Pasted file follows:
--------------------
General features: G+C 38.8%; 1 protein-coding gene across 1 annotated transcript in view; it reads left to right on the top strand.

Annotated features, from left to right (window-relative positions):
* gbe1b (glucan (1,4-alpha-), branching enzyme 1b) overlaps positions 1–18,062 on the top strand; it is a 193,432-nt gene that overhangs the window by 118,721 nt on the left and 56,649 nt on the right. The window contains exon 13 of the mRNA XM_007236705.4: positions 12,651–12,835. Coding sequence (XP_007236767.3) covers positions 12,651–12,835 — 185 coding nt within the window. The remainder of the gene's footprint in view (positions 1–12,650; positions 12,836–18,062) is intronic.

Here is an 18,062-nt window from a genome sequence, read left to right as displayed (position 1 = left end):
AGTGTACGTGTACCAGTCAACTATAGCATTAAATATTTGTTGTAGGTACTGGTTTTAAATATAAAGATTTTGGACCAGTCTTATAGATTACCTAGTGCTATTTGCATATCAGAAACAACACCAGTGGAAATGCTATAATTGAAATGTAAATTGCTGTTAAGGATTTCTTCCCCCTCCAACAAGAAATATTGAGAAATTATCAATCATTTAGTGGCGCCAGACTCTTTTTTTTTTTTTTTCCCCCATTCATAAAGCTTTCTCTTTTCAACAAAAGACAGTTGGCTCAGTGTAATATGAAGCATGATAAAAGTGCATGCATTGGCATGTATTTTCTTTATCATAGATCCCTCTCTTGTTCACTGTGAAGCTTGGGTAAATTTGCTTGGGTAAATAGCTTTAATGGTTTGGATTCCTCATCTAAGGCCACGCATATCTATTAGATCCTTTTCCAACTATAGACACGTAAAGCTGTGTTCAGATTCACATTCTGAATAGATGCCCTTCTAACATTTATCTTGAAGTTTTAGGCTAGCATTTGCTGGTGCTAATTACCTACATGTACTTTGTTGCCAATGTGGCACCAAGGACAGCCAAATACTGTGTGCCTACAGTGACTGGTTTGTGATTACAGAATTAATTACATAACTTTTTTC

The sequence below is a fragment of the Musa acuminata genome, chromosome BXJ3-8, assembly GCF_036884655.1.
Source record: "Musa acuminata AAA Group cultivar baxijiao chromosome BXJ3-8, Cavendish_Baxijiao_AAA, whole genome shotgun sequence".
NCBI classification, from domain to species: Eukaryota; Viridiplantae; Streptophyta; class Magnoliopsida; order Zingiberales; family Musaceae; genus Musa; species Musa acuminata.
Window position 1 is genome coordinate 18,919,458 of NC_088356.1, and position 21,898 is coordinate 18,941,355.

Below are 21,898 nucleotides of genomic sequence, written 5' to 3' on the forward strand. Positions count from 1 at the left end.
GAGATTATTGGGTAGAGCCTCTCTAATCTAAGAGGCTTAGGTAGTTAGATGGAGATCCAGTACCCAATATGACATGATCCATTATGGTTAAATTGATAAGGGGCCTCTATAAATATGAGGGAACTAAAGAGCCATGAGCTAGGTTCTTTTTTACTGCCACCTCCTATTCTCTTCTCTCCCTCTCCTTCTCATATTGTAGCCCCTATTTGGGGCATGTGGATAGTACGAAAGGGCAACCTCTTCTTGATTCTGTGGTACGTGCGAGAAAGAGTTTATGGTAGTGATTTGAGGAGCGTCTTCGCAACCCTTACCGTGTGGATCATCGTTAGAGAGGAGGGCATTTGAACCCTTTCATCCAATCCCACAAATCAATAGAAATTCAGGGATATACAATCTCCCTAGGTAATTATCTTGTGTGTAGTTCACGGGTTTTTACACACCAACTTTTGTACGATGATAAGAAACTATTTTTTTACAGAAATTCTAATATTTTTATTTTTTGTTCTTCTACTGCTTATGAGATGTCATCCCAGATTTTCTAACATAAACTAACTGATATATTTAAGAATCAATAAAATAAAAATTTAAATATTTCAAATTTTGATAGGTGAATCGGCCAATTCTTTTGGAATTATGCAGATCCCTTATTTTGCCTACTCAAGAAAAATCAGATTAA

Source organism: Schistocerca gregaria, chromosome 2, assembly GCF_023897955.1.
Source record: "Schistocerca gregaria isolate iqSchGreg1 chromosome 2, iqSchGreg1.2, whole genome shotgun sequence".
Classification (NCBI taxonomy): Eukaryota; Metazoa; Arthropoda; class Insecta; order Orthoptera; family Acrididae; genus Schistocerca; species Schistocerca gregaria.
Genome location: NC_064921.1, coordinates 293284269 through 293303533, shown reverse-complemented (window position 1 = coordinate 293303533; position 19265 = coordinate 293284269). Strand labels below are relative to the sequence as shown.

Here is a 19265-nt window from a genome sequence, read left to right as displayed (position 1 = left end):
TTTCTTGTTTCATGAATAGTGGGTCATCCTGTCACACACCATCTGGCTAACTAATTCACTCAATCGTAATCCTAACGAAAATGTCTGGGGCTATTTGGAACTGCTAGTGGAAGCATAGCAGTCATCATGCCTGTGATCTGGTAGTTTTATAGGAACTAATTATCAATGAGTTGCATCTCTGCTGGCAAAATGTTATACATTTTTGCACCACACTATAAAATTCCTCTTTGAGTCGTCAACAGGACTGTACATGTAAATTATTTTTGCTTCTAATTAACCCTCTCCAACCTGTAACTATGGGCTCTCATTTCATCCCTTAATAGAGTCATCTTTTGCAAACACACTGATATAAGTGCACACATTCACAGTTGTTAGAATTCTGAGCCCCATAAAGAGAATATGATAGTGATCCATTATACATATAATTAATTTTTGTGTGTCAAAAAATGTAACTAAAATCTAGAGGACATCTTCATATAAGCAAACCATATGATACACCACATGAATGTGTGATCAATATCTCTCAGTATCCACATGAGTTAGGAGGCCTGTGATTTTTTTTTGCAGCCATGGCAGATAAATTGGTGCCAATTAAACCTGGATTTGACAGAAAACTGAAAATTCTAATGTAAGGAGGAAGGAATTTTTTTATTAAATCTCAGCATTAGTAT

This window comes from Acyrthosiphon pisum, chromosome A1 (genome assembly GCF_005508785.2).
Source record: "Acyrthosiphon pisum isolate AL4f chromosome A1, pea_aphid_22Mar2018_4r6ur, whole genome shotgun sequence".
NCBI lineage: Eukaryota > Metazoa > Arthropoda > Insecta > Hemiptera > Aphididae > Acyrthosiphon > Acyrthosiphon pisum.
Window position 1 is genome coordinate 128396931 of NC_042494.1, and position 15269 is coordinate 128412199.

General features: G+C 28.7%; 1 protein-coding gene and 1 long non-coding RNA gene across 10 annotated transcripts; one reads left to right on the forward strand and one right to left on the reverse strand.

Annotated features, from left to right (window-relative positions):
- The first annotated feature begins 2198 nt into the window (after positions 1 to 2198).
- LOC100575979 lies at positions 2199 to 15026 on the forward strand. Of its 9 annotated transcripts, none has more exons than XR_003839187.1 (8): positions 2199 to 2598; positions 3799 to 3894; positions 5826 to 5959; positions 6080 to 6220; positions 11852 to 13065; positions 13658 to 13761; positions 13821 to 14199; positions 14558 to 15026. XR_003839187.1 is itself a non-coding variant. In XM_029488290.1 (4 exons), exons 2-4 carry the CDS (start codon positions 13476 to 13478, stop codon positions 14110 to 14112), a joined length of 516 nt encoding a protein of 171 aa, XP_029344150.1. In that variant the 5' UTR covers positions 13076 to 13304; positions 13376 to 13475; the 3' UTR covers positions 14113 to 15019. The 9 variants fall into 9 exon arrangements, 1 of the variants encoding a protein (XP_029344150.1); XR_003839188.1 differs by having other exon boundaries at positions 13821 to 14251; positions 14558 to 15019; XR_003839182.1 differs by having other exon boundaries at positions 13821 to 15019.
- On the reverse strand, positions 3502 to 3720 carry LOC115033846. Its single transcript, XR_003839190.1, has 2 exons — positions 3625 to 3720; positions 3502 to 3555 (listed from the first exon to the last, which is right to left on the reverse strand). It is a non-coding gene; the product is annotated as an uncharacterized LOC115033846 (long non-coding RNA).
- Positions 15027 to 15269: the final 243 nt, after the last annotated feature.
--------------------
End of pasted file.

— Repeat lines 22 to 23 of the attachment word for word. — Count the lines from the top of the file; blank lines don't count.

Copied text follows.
General features: G+C 28.7%; 1 protein-coding gene and 1 long non-coding RNA gene across 10 annotated transcripts; one reads left to right on the forward strand and one right to left on the reverse strand.

Annotated features, from left to right (window-relative positions):